Home » Resources » Top 10 Stories of the Month: September 2020 Edition
This fall semester, colleges and universities have had to address a lot of change within the higher education system. Many colleges have been faced with the challenge of deciding whether students should return to campus for in-person classes or remain purely virtual. These choices have led to further turmoil, with coronavirus cases rising on college campuses where students have returned and lack of motivation and virtual burnout amongst the online communities. Learn more about how colleges and universities across the nation are learning to cope with these changes and what they are doing to address these issues to prepare for an uncertain spring.
Many colleges and universities have faced the tough decision this fall on whether it is safe enough to open campuses to students in the midst of the coronavirus pandemic. Many of these schools have used the college experience as an advertising tactic to entice students to apply even though the college experience is relatively nonexistent due to the effects of the pandemic.
While the value of higher education is widely accepted, the idea of free college for students has caused a division between the Democratic and Republican Parties. While most of the Democratic Party believes that attendance should be free at two-year colleges, Republicans believe that it would be unfair for those who chose not to go to college to support these attendees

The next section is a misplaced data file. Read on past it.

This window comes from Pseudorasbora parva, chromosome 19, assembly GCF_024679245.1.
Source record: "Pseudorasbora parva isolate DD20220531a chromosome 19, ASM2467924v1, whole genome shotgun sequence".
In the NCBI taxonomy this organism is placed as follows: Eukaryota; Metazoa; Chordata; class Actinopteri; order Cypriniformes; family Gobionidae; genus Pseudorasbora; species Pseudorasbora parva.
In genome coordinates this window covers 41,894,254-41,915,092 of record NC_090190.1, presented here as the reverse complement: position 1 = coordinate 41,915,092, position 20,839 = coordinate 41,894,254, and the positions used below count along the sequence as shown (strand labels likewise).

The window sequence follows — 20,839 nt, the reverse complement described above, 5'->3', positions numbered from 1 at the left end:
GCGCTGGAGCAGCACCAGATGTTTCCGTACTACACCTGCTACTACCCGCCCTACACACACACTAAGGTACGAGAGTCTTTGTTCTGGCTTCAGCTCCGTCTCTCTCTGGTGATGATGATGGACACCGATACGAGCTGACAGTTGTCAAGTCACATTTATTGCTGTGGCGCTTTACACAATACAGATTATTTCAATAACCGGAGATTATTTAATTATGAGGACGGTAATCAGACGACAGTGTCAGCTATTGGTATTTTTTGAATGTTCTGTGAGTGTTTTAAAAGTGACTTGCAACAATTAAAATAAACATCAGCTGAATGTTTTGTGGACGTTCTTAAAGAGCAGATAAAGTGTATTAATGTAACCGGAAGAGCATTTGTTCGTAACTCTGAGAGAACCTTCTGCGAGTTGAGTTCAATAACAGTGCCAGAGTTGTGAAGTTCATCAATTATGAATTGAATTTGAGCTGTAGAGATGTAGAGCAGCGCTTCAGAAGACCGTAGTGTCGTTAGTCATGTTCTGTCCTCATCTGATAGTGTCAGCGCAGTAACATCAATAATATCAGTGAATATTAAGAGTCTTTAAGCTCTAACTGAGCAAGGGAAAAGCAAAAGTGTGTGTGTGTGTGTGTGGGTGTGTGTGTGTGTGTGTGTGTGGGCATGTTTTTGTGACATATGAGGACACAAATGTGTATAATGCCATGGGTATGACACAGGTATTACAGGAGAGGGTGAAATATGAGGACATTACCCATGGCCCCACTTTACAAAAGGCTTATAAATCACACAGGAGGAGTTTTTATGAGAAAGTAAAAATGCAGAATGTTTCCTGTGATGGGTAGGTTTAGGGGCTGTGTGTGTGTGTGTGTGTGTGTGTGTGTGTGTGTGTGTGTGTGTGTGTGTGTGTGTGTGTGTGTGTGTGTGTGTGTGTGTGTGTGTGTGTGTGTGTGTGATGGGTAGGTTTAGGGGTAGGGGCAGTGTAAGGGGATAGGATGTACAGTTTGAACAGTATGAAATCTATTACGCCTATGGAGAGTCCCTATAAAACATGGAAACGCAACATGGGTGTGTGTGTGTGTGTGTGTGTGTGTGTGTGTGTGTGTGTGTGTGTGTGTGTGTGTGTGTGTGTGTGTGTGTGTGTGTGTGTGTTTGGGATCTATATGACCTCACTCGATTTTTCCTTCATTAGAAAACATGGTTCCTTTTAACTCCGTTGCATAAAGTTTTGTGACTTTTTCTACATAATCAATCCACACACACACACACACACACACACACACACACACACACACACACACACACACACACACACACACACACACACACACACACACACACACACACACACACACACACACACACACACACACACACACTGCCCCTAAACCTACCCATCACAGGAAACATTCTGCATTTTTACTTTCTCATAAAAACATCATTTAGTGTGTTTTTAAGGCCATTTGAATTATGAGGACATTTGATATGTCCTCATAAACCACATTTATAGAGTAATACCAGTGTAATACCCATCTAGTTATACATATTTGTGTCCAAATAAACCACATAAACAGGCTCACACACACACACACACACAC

While many factors have contributed to colleges’ decisions to open campuses, one of these factors might be which political party each state identifies with. Data from the College Crisis Initiative at Davidson College was recently able to predict the likelihood of a college choosing to stay online or return to in-person classes based on the political identity of the state.
Community college faculty members are an integral part of the student journey. One of the biggest takeaways from the guided pathways model that is being implemented on hundreds of campuses is that faculty members play a key role in these initiatives, as they serve as a connection point between the student and the institution.
Community colleges are working hard to focus on ways to increase student engagement during the coronavirus pandemic. These colleges serve a diverse audience with ages ranging from high school to senior citizens, which can make building a community somewhat challenging. While the colleges might not have on-campus living to assist in building this community, they do take advantage of the smaller class sizes and faculty who are dedicated just to teaching.
The career technical industry and community colleges have been longtime partners. Now more than ever, career technical education programs are needed to prepare students for these high-paying and skill-demanding jobs.
A recent report by The Steve Fund has made recommendations on how colleges and their employees can better serve students of color that are battling mental health issues during the coronavirus pandemic and social injustice. The crisis response task force encompasses 21 members that include students, mental health experts, higher education administrators, and more.
The Center for American Progress has reported that public colleges spend annually an average of $1,000 less per student of color than they do white students. Students of color are more likely to attend community colleges, which are extremely underfunded.
The New York Times reports that currently there are more than 88,000 coronavirus cases at U.S. colleges and universities. The decision for some schools to offer in-person classes has largely been driven by the financial need of the colleges.
In the current political climate and the battle against racial injustice, many brands jump to responding out of fear or feel the pressure to say “the right things” versus being strategic in their messaging. Little do they know that inauthentic or false statements about diversity and equality can easily be exposed and ridiculed.